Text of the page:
The UN has released an expanded version of the report on North Korean cybercrimes, revealing new details of the operations of North Korean hackers.
in a closed UN report last week, North Korean hackers are responsible for stealing $2 billion from banks and cryptocurrency exchanges. According to researchers, North Korea used the stolen funds to finance the development of weapons of mass destruction.
A new, more expanded version of the report, which was obtained by the Associated Press, says that North Korea has carried out at least 35 hacks in 17 countries and that UN experts are investigating these cases. The UN says that South Korea took the brunt of the attack, suffering 10 attacks. The researchers also note that the South Korean Bithumb exchange was hacked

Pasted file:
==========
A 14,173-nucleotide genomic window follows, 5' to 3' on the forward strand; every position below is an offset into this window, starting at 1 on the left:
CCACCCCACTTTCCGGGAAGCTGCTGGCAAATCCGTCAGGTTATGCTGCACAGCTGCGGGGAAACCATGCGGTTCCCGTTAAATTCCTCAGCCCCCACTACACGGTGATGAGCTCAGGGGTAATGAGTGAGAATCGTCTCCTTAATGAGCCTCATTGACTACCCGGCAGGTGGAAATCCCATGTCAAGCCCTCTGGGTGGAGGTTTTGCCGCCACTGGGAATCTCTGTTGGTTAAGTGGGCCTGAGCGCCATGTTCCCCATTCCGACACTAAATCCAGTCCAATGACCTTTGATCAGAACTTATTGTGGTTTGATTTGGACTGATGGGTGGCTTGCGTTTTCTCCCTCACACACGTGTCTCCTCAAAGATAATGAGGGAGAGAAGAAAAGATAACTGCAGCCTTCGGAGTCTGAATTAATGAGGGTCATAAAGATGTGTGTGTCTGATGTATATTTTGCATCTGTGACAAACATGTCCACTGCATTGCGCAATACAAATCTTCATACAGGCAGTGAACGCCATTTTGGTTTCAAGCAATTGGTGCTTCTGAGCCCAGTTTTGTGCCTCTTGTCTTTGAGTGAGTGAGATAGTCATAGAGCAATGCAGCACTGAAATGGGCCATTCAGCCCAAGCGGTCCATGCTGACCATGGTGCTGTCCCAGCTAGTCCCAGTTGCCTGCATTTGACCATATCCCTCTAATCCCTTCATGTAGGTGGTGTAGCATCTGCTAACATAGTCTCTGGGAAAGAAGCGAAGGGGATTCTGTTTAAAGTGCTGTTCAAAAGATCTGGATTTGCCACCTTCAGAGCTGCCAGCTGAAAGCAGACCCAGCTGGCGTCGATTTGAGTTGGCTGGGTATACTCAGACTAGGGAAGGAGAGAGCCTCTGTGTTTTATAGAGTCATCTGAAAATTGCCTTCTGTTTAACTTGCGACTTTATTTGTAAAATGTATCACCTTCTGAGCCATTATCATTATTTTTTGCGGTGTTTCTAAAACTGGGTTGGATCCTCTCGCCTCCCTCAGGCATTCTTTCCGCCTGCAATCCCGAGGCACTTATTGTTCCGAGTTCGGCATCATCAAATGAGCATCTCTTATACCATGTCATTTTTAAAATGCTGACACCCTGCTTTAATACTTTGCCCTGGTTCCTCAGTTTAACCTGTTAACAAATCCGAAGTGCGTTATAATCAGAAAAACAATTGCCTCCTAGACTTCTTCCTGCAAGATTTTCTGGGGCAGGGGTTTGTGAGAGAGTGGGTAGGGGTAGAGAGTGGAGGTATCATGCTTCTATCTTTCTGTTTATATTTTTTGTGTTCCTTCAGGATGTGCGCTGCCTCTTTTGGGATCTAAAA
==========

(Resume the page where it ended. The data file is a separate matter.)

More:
hackers at least four times.
India became the second country to suffer the largest number of attacks from North Korean hackers – three times the country’s enterprises were attacked. Bangladesh and Chile have faced at least two hacks each. Thirteen countries were affected by the attacks on one occasion: Costa Rica, Gambia, Guatemala, Kuwait, Liberia, Malaysia, Malta, Nigeria, Poland, Slovenia, South Africa, Tunisia and Vietnam.
The report describes the tactics of North Korea’s attacks and notes that three “low-risk and high-yield” methods are mainly used to obtain illegal income. In addition to targeting cryptocurrency exchanges and users, North Korean hackers also carry out attacks on the SWIFT interbank system, ” using the computers and infrastructure of bank employees to send fraudulent messages and destroy evidence.”
In one of the attacks, hackers managed to take over the ATM network of an entire country and redirect 10,000 payments to North Korea. The report also claims that North Korea is mining cryptocurrency using hidden mining programs to finance the armed forces.